C-C motif chemokine receptor-like 2 (CCRL2) is a non-signaling 7 transmembrane receptor that binds chemotactic ligands to shape leukocyte recruitment to sites of inflammation. However, there is a lack of consensus on the ligands that directly bind CCRL2 or their functional impact. Studies with CCRL2 knockout mice have demonstrated that neutrophils have impaired degranulation and migration in response to CXCL8, where the underlying molecular mechanism is proposed to be due to the formation of CCRL2 heterodimers with the chemokine receptor CXCR2. Herein, we characterized the ligands that bind directly to CCRL2 and interrogated the impact of CCRL2 neutralization on CXCL8 signaling in neutrophils using pharmacological antibody tools. Using flow cytometry and Surface Plasmon Resonance microscopy (SPRm) cell binding experiments, we confirmed that chemerin, but not previously reported C-C chemokines, binds CCRL2. Furthermore, we identified human and mouse CCRL2 antibodies that neutralized chemerin binding to CCRL2. Unexpectedly, we found that neutralization of CCRL2 with these antibodies did not attenuate CXCL8-induced human neutrophil degranulation nor CXCL8-induced murine neutrophil recruitment to the peritoneum. Based on the observed differences in modulating CCRL2 function with neutralizing antibodies compared to the reported CCRL2 deficient murine models, we hypothesize that the ligand binding function of CCRL2 is dispensable for CXCL8 signaling in neutrophils. Finally, extensive profiling of CCRL2 expression on peripheral blood leukocytes revealed monocytes, dendritic cells (DC), and subpopulations of natural killer T (NKT) cells as additional targets, highlighting potential roles for CCRL2 in human cell types beyond neutrophils that warrants future investigation.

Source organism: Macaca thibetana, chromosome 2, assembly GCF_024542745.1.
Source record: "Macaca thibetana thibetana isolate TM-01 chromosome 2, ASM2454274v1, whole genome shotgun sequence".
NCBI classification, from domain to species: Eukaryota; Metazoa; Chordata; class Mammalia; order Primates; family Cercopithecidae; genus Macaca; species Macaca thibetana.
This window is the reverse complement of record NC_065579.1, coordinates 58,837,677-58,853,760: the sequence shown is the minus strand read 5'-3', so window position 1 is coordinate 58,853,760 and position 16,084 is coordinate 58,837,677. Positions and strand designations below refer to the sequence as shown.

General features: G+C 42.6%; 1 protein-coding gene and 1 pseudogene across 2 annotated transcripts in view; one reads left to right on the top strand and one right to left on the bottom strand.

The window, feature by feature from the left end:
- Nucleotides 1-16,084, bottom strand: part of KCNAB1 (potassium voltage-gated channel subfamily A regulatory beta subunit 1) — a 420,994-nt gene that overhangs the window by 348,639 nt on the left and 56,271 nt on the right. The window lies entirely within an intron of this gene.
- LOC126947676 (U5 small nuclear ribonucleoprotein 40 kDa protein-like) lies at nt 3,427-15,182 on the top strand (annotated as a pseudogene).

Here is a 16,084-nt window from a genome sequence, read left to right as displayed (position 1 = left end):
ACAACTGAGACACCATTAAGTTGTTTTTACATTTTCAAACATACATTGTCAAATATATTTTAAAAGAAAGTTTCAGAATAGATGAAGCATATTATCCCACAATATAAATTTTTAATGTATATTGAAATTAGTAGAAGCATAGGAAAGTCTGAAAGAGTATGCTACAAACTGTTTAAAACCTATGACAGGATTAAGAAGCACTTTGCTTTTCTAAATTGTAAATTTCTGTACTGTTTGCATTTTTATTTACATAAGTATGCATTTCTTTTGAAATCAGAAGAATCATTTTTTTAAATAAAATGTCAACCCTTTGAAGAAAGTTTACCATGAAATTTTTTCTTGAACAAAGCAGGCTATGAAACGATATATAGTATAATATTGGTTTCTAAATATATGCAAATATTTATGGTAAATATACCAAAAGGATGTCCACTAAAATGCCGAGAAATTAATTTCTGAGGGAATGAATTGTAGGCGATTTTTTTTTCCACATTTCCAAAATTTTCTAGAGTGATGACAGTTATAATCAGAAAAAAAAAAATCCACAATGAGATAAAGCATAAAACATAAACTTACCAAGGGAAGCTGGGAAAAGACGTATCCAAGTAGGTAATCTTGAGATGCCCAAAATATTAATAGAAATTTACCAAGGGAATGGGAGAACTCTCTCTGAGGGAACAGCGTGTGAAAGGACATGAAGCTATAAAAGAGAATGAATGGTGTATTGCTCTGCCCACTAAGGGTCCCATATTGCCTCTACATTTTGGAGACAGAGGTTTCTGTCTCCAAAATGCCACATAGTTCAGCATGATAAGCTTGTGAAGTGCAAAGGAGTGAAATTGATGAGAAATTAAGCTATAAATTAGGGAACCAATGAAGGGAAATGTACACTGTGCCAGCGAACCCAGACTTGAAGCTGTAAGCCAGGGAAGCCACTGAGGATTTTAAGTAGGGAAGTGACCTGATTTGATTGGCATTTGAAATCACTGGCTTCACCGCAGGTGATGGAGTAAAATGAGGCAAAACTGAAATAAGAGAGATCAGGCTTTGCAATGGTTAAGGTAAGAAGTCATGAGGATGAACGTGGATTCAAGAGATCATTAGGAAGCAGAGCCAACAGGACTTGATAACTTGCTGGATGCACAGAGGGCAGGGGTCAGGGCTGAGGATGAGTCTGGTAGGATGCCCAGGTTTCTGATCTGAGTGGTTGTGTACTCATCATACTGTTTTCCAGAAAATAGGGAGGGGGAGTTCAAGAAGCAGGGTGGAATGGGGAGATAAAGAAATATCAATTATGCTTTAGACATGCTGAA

Copyright: © 2023 Su et al. This is an open access article distributed under the terms of the Creative Commons Attribution License, which permits unrestricted use, distribution, and reproduction in any medium, provided the original author and source are credited.